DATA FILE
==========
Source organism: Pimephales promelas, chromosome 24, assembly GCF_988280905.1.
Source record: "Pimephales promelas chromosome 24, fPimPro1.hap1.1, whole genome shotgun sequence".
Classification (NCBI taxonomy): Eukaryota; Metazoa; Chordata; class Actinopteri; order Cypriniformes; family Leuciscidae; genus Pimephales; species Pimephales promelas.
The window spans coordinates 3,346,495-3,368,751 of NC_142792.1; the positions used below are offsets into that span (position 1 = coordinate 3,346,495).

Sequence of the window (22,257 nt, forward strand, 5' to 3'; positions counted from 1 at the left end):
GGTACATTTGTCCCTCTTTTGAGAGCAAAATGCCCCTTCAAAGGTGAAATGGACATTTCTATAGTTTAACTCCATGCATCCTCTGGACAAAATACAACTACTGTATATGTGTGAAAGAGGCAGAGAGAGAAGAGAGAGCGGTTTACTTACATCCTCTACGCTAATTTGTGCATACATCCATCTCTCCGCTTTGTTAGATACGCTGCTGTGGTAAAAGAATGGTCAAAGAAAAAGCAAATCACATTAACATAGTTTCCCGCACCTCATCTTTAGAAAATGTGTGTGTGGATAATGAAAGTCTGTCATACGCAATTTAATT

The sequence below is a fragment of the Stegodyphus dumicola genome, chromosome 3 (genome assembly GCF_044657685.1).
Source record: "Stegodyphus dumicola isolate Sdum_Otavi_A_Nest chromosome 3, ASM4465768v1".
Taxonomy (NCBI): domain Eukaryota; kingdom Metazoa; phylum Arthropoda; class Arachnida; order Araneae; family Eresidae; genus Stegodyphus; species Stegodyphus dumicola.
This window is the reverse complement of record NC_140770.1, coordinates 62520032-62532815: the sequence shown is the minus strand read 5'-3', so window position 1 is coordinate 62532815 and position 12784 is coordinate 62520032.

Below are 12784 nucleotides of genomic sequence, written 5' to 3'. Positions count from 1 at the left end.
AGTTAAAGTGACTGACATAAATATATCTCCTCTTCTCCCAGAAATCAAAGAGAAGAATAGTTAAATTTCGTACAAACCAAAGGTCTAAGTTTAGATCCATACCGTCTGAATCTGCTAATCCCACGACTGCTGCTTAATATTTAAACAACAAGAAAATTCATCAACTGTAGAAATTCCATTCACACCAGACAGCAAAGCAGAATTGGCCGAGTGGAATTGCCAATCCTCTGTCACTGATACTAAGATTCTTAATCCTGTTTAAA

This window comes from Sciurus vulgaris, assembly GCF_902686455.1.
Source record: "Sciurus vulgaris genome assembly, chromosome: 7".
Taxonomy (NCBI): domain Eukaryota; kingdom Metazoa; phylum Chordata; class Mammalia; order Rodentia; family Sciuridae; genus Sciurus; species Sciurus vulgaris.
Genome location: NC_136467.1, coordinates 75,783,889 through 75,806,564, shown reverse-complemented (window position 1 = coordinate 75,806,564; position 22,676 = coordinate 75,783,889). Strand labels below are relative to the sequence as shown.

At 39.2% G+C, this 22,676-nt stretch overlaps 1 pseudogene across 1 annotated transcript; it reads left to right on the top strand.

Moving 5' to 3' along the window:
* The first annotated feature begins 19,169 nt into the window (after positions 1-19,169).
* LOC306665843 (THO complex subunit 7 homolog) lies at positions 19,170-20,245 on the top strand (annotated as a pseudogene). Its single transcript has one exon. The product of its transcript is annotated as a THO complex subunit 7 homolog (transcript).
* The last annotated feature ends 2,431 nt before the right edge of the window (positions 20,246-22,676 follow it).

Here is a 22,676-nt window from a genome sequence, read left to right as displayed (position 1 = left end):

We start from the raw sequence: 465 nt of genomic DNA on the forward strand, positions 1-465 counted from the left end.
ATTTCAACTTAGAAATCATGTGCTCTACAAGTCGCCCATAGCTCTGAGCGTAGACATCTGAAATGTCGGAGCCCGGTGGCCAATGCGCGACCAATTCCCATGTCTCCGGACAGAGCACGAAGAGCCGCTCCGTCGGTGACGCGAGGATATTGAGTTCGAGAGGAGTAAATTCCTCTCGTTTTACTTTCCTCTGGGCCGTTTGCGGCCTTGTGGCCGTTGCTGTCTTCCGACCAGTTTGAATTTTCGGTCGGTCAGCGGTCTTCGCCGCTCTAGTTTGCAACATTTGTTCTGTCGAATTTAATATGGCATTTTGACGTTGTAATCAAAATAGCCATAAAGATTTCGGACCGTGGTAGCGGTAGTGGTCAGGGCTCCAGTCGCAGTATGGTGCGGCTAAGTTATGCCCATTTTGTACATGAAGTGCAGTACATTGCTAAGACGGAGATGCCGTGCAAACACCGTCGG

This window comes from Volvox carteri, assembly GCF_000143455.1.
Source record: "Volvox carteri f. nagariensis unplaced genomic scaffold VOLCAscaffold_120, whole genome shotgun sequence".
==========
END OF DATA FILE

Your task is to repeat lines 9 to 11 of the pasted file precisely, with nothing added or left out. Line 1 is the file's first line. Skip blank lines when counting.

Taxonomy (NCBI): domain Eukaryota; kingdom Metazoa; phylum Arthropoda; class Arachnida; order Araneae; family Eresidae; genus Stegodyphus; species Stegodyphus dumicola.
This window is the reverse complement of record NC_140770.1, coordinates 62520032-62532815: the sequence shown is the minus strand read 5'-3', so window position 1 is coordinate 62532815 and position 12784 is coordinate 62520032.

Below are 12784 nucleotides of genomic sequence, written 5' to 3'. Positions count from 1 at the left end.